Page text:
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Old 02-11-2013, 11:16 PM
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Default Historic colors and dyes

Puce has apparently has been in and out of fashion for centuries. I cannot find anything telling me how it was made, however, so no idea if anyone has tried to recreate it.

This dress fragment of Marie Antoinette's is described as being puce (sold at Christie's), but I must assume that the purple/scarlet has faded out over time...or is it more likely that purple/scarlet was added over time and that what we know as puce is not at all what it started out as? Since today there is such a large range of colors called puce I wonder if we can even know what it was originally?




In this painting she may have been wearing puce, or it may be my monitor, or it may be that paint fades funny over time. I just don't know!



Any fave historic colors, or questions, or mysteries or interesting facts to share?
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Old 02-11-2013, 11:25 PM
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Default Re: Historic colors and dyes

I wish I could find a large image of this, to see the trim color better

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Old 02-11-2013, 11:28 PM
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Default Re: Historic colors and dyes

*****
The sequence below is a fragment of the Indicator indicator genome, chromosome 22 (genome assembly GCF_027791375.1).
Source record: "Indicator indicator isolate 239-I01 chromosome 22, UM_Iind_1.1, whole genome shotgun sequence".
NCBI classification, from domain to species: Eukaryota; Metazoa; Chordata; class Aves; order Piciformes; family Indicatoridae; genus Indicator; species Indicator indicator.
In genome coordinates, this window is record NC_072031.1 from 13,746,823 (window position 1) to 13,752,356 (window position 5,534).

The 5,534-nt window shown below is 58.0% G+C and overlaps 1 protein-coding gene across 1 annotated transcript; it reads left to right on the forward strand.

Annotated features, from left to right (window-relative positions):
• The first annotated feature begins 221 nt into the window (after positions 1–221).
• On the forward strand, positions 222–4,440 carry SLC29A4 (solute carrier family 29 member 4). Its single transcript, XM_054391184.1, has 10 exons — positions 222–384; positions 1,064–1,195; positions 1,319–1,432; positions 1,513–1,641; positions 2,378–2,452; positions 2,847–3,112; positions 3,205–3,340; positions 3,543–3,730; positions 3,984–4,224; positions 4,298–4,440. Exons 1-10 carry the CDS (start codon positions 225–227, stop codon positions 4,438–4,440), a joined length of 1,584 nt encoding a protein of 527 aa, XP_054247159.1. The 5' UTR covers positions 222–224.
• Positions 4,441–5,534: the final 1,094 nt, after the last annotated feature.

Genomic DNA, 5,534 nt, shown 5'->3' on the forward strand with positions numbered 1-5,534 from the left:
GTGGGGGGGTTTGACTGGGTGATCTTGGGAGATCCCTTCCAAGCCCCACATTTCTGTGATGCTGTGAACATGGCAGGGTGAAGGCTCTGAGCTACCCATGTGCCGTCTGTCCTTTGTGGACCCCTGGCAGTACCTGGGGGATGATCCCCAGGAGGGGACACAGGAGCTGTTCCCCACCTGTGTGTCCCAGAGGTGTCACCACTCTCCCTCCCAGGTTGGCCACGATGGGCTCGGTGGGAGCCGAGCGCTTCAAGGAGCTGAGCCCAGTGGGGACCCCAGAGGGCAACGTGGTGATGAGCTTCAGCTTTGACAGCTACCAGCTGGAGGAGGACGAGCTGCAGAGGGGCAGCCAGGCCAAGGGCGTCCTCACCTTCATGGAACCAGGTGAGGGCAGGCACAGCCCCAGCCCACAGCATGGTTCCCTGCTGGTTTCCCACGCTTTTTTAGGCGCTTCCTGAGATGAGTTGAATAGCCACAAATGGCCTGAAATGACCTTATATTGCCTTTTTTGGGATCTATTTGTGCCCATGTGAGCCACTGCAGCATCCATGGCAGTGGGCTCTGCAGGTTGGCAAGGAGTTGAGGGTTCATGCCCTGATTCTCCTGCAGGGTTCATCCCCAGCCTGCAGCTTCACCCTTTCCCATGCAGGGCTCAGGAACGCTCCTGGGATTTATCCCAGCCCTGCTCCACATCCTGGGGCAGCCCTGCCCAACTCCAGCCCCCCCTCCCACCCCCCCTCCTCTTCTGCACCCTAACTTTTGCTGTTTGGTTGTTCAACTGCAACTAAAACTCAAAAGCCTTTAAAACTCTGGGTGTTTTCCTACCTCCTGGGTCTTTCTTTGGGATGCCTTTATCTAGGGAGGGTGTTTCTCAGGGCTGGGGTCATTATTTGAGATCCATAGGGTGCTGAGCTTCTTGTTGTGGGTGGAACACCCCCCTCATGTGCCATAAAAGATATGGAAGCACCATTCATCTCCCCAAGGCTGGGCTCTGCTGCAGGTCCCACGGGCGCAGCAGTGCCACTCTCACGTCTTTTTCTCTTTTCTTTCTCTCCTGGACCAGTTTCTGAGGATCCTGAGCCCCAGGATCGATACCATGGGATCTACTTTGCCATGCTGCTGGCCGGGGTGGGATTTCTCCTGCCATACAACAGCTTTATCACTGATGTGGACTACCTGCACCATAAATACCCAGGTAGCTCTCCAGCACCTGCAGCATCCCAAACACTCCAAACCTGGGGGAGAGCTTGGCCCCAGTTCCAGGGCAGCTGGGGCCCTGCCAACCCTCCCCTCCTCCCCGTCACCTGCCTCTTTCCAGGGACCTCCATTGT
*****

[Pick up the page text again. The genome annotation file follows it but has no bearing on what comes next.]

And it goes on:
Judi Dench in puce



I'll stop now
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Old 02-11-2013, 11:50 PM
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Default Re: Historic colors and dyes

Puce is the word for flea in French. The origin story I heard is that it was named after the color left behind on sheets after you squash a flea on them and then wash the sheets. So like a set blood stain, basically.

I'm a fan of Maya Blue, a pigment made by mixing the sediment of the soaked and dried Aņil plant with a white clay called palygorskite and heating them up at a low temperature for a long time. Once its cured, the result is a beautiful turquoise color that is so fast sun and rain can't fade it. Neither can chemical solvents. It was used through early colonial times and then the recipe was lost. It's only within the last 20 years or so that researchers have been able to rediscover its ingredients.

The color was had ritual significance particularly in regards to human sacrifice. Priests burned incense for hours and actually created Maya Blue in the incense burners. They would then paint objects and victims with the pigment and sacrifice the whole lot. Here's a mural from Bbonampak, Mexico, depicting just such a sacrificial event with a gorgeous Maya Blue background: